Risk of Ultrasonic Aerosols
Ultrasonic scalers and high-speed handpieces produce more airborne contamination than any other instrument in dentistry.
Ultrasonic scalers and high-speed handpieces produce more airborne contamination than any other instrument in dentistry. Inhalation of airborne particles and aerosols produced during dental procedures may cause adverse respiratory health effects and bidirectional disease transmission. While there are recommended mechanisms that minimize the risk of transmission, many may not be routinely practiced. Oral health professionals need to be aware of the invisible dangers in the operatory and reduce the risk of disease transmission before, during, and after patient care.
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The oral cavity is inhabited by more than 700 bacterial species. It harbors fungi and viruses from the respiratory tract. Temperature, pH, nutrients, host defenses, and host genetics contribute to microbial growth. Many normal inhabitants of the oral cavity include species of Streptococcus, Actinomyces, Neisseria, Campylobacter, Porphyromonas, Prevotella, Capnocytophaga, and Fusobacteria. The oral microenvironment can be altered by factors such as age, tooth eruption or loss, oral disease status, pregnancy, and drug use. Several of these changes can alter the virulence and pathogenicity of microorganisms.
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411 on Aerosols
Potential routes of infection in dental settings are direct and indirect contact, inhalation, and injections/punctures. These routes can be bidirectional where transmission may occur from patient-to-patient, patient-to-clinician, or clinician-to-patient. Inhalation of bioaerosols is considered a moderate risk for disease transmission. Dental patients and personnel are exposed to tens of thousands of bacteria per cubic meter, and the potential to breathe infective material that is aerosolized during routine dental procedures is highly likely. Due to the size, composition, and ability to linger, airborne particles pose an increased health risk.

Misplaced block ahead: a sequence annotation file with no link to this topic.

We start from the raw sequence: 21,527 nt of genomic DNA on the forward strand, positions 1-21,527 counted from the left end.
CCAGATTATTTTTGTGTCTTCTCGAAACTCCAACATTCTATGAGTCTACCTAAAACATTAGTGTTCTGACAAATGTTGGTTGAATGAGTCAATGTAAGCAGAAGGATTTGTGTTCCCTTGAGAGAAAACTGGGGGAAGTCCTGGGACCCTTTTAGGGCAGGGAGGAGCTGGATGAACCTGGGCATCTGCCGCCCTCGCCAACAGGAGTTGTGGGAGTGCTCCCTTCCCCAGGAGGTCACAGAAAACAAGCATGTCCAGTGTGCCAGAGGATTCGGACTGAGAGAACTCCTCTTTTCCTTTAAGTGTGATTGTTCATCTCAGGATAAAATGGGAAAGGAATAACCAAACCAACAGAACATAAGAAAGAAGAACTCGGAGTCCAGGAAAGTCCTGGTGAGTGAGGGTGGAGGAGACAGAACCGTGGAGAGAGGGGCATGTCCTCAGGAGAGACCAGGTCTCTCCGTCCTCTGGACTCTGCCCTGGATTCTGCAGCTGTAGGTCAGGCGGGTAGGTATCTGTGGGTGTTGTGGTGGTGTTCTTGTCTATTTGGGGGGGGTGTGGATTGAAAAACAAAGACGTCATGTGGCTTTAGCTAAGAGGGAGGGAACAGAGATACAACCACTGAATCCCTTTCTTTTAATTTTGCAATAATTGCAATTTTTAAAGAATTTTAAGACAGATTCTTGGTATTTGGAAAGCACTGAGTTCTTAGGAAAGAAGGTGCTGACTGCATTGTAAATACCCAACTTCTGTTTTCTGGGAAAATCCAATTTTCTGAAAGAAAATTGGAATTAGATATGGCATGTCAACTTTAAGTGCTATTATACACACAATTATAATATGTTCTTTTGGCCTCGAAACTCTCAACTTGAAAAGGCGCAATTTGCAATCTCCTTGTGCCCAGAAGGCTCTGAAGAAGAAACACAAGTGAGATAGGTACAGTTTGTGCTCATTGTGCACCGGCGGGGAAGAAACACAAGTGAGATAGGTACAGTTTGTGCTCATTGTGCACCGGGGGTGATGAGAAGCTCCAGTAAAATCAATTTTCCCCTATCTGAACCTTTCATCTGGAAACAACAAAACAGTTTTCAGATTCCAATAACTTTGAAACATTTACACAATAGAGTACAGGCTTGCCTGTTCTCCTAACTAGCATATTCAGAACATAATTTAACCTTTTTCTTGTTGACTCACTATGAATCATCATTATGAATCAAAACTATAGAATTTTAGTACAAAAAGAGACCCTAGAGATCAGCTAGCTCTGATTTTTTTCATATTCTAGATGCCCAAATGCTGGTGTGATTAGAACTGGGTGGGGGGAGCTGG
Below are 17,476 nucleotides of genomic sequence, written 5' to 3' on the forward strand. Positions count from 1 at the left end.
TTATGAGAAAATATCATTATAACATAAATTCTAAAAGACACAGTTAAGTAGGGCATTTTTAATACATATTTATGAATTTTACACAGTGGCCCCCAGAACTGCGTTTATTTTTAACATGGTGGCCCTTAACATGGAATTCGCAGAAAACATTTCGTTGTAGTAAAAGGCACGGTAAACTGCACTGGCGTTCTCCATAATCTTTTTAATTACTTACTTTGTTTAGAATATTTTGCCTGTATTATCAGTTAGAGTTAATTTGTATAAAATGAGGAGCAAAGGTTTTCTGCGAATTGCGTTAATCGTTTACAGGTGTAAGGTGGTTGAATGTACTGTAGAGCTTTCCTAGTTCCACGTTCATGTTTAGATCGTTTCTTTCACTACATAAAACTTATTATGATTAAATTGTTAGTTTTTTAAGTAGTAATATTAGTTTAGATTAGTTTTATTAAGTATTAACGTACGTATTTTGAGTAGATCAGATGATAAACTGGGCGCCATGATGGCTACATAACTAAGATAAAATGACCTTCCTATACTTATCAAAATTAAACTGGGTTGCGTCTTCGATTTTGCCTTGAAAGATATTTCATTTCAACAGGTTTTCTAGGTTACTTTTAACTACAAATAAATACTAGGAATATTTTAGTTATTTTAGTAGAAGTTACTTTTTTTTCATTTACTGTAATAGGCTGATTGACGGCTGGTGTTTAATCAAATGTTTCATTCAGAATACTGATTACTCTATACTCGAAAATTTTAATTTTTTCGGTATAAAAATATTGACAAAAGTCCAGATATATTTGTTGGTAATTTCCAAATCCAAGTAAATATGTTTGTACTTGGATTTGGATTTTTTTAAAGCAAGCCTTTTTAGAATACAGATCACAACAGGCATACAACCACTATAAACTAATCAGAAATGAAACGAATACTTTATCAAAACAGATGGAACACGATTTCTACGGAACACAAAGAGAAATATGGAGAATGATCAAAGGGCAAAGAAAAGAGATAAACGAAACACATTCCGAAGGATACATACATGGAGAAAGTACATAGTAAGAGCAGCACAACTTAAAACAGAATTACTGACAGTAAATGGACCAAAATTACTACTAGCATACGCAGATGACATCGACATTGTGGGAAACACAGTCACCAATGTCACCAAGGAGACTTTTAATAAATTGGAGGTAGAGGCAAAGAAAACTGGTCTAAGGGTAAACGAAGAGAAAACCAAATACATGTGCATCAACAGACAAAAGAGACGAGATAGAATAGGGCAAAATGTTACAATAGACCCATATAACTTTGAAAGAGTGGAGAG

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Oral biofilm is resistant to antibiotics, antimicrobial agents, and the body’s immune system; therefore, removal of bacteria in dental biofilms is best achieved by physical disruption, contributing to aerosol production. Aerosols, both visible and invisible, are created during the performance of surgical and nonsurgical dental therapies, which may include extractions, crown preparations, caries restorations, periodontal therapies, prophylaxes, and endodontic therapies. Aerosols consist of water, saliva, blood, debris, and microorganisms (bacteria, fungi, viruses, protozoa) and their metabolites, such as lipopolysaccharides/endotoxins and other toxins.
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Many safety procedures should be incorporated into daily practice to minimize aerosol production, prevent contamination from emitted particles, and reduce transmission of infectious diseases. Minimizing dissemination of aerosols can be accomplished through the use of high velocity air evacuation and preprocedural antimicrobial mouthrinses, flushing waterlines at the beginning of the work day and between each patient, wearing personal protective equipment (PPE), and employing air purifications systems.
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The high-volume evacuator (HVE) has a large diameter (> 8 mm), which allows for removal of high volumes of air in a short time and reduces the amount of bioaerosols by as much as 90%. The HVE can be challenging to maneuver simultaneously with instrumentation; therefore, most dental hygienists find the saliva ejector easier to use, making it the preferred device for removing excess fluids from the oral cavity. From a practice and safety standpoint, it’s important to note that the opening size of the saliva ejector makes it inadequate for reducing aerosols compared with the HVE or an isolation and evacuation device.
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Personal Protective Equipment
Standard precautions involve the use of personal protective equipment (PPE). Primary PPE includes donning proper fitting gloves and surgical masks, protective eyewear with solid side shields or face shield, and protective clothing/disposable gowns. PPE should be worn whenever there is a potential to encounter spray or spatter during patient care and while disinfecting the treatment area, as bioaerosols remain suspended for 30 minutes to 2 hours post treatment. Masks and gloves should be changed between every patient; moreover, all PPE should be changed if torn, wet, or visibly soiled. If providing care for patients with a known infectious disease, the National Institute for Occupational Safety and Health (NIOSH) requires the wearing of a NIOSH-certified particulate-filter respirator. To reduce disease transmission, all PPE must be removed prior to exiting the treatment area.
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Air cleaning systems—such as high efficiency particulate air (HEPA) filters, gas filter cartridges, and electrostatic filters—assist in purifying the air in and outside of dental operatories. The HEPA filter systems direct air through a series of prefilters, which help to continuously catch airborne microorganisms and retain particles as small as 0.3 µm. The four-cylinder gas filter cartridge systems aid in reducing gases and vapors, including mercury, formaldehyde, and glutaraldehyde. The electrostatically charged post-filters/ion emitters aid in purification by reducing dust, particulates, and vapors. Studies show that all three systems have been successful in significantly reducing bioaerosols created during dental procedures, most notably during cavity preparations, tooth extractions, and ultrasonic use.